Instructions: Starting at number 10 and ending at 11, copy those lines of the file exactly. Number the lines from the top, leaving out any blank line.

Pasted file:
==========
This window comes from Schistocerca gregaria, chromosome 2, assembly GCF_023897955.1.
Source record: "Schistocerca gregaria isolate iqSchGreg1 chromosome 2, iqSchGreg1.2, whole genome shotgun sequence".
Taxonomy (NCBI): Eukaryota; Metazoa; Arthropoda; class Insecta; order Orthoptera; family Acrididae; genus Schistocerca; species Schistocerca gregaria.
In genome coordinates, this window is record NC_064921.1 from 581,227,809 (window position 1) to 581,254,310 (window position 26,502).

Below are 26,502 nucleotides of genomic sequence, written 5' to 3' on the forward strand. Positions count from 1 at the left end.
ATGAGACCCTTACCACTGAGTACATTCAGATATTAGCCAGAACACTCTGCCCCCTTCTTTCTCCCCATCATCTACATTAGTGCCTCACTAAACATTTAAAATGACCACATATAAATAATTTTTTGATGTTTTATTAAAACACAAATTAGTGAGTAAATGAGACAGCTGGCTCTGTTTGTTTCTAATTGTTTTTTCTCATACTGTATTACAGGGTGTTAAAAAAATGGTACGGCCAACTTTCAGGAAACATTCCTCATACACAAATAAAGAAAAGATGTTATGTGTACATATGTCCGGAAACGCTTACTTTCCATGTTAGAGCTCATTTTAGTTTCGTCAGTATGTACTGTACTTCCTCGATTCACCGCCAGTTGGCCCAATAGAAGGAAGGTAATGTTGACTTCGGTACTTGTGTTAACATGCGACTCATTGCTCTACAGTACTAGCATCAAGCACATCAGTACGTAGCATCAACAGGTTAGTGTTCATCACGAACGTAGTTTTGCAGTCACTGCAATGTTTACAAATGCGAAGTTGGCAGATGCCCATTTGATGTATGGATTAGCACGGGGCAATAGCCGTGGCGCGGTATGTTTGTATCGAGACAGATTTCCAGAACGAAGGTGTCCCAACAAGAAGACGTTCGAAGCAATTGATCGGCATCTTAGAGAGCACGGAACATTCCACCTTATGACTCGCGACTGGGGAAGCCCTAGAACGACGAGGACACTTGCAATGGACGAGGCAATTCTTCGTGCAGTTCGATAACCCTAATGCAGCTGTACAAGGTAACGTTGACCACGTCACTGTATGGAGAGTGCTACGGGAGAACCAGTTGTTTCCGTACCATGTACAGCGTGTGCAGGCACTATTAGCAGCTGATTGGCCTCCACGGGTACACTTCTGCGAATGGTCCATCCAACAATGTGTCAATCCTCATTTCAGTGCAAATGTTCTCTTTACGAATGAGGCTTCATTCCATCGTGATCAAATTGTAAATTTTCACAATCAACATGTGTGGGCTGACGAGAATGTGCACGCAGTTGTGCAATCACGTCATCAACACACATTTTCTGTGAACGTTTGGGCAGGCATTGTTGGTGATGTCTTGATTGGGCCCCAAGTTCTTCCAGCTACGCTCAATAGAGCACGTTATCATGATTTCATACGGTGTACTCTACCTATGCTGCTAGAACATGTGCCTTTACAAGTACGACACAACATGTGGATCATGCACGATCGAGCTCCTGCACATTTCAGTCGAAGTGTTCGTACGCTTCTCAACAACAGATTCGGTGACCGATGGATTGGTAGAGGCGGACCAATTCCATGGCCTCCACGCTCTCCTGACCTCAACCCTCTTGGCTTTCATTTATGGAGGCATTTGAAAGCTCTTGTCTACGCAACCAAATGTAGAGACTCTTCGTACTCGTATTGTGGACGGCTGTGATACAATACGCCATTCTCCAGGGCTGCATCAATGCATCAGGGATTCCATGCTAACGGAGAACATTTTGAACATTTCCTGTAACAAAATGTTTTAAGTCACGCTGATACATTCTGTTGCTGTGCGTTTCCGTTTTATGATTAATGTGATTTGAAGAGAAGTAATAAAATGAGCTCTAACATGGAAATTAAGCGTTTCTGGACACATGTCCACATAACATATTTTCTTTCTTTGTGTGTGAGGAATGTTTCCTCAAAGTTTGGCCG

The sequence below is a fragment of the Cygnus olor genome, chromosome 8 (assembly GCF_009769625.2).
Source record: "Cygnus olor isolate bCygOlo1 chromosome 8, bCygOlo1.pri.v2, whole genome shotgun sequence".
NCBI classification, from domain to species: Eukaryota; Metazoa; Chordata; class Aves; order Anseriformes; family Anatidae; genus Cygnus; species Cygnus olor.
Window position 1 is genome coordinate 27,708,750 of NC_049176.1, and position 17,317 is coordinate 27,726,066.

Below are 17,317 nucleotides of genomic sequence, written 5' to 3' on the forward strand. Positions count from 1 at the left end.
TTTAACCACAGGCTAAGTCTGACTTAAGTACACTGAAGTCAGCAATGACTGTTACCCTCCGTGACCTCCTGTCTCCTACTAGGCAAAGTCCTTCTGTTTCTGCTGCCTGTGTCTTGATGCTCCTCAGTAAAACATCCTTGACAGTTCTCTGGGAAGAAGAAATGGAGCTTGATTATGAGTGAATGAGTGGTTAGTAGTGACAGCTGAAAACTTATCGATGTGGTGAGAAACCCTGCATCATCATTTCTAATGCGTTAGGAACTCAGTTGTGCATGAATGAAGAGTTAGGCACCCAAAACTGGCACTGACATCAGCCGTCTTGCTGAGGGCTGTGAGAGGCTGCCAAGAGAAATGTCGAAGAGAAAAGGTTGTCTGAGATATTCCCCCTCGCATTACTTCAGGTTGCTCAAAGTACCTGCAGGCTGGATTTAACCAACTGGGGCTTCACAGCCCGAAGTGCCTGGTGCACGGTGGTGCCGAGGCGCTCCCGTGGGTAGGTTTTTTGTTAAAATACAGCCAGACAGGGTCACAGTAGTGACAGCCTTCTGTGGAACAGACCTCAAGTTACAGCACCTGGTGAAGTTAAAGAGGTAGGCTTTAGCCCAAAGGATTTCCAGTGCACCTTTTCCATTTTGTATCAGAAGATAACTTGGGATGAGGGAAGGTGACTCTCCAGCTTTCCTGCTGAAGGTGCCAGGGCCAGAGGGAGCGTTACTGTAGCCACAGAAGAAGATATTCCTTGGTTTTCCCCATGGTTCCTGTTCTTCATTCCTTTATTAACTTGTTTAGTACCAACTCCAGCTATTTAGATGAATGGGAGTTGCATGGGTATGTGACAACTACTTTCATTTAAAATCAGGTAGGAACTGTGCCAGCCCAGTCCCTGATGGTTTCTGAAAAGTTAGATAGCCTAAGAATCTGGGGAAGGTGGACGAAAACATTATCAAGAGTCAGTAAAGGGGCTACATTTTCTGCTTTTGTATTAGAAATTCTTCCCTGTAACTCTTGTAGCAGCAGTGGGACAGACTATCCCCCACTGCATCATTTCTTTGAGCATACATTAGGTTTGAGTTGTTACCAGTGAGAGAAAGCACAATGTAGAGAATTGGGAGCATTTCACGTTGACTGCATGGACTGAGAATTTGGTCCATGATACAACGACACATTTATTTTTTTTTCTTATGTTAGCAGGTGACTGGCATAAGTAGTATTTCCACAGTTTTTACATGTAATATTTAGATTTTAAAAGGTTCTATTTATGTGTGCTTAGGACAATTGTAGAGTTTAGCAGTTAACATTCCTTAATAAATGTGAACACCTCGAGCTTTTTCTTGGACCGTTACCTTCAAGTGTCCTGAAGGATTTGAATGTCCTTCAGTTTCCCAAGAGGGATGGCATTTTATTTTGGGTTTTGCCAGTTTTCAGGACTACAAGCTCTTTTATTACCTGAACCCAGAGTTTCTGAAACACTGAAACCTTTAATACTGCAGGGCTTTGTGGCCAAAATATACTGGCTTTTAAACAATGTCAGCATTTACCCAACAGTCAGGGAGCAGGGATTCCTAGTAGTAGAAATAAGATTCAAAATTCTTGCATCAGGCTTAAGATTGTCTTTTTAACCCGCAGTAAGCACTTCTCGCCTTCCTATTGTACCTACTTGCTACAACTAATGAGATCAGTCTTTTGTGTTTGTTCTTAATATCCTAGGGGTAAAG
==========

Window position 1 is genome coordinate 27,708,750 of NC_049176.1, and position 17,317 is coordinate 27,726,066.

Below are 17,317 nucleotides of genomic sequence, written 5' to 3' on the forward strand. Positions count from 1 at the left end.